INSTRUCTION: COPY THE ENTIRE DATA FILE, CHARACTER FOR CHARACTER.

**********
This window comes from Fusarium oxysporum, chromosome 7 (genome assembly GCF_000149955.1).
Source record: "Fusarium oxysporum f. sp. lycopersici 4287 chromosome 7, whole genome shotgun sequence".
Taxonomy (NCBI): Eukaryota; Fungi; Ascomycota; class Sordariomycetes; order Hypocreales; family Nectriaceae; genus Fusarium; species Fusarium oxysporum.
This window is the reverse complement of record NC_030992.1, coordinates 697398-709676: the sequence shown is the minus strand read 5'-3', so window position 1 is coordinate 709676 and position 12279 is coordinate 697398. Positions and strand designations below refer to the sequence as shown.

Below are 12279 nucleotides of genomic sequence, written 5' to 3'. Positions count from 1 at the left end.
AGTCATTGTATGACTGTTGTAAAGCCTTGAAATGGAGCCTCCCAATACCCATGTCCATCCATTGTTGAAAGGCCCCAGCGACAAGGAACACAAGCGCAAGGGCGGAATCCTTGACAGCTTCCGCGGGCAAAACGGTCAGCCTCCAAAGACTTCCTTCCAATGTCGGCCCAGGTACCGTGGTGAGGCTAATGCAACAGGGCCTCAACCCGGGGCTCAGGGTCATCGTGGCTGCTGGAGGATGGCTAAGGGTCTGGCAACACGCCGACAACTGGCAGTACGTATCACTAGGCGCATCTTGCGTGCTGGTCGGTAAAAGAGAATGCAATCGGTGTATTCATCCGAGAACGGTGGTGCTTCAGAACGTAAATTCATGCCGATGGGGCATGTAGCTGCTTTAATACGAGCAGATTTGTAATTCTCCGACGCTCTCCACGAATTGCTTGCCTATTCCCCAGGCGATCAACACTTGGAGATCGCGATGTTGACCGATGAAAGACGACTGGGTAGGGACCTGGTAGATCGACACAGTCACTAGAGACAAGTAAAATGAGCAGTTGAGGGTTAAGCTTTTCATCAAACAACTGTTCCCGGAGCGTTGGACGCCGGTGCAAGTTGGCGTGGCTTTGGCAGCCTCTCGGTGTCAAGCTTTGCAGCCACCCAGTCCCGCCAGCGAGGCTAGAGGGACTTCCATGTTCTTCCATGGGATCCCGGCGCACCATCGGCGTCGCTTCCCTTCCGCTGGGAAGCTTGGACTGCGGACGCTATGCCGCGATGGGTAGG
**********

This window comes from Fusarium oxysporum, chromosome 7 (genome assembly GCF_000149955.1).
Source record: "Fusarium oxysporum f. sp. lycopersici 4287 chromosome 7, whole genome shotgun sequence".
Taxonomy (NCBI): Eukaryota; Fungi; Ascomycota; class Sordariomycetes; order Hypocreales; family Nectriaceae; genus Fusarium; species Fusarium oxysporum.
This window is the reverse complement of record NC_030992.1, coordinates 697398-709676: the sequence shown is the minus strand read 5'-3', so window position 1 is coordinate 709676 and position 12279 is coordinate 697398. Positions and strand designations below refer to the sequence as shown.

Below are 12279 nucleotides of genomic sequence, written 5' to 3'. Positions count from 1 at the left end.
AGTCATTGTATGACTGTTGTAAAGCCTTGAAATGGAGCCTCCCAATACCCATGTCCATCCATTGTTGAAAGGCCCCAGCGACAAGGAACACAAGCGCAAGGGCGGAATCCTTGACAGCTTCCGCGGGCAAAACGGTCAGCCTCCAAAGACTTCCTTCCAATGTCGGCCCAGGTACCGTGGTGAGGCTAATGCAACAGGGCCTCAACCCGGGGCTCAGGGTCATCGTGGCTGCTGGAGGATGGCTAAGGGTCTGGCAACACGCCGACAACTGGCAGTACGTATCACTAGGCGCATCTTGCGTGCTGGTCGGTAAAAGAGAATGCAATCGGTGTATTCATCCGAGAACGGTGGTGCTTCAGAACGTAAATTCATGCCGATGGGGCATGTAGCTGCTTTAATACGAGCAGATTTGTAATTCTCCGACGCTCTCCACGAATTGCTTGCCTATTCCCCAGGCGATCAACACTTGGAGATCGCGATGTTGACCGATGAAAGACGACTGGGTAGGGACCTGGTAGATCGACACAGTCACTAGAGACAAGTAAAATGAGCAGTTGAGGGTTAAGCTTTTCATCAAACAACTGTTCCCGGAGCGTTGGACGCCGGTGCAAGTTGGCGTGGCTTTGGCAGCCTCTCGGTGTCAAGCTTTGCAGCCACCCAGTCCCGCCAGCGAGGCTAGAGGGACTTCCATGTTCTTCCATGGGATCCCGGCGCACCATCGGCGTCGCTTCCCTTCCGCTGGGAAGCTTGGACTGCGGACGCTATGCCGCGATGGGTAGG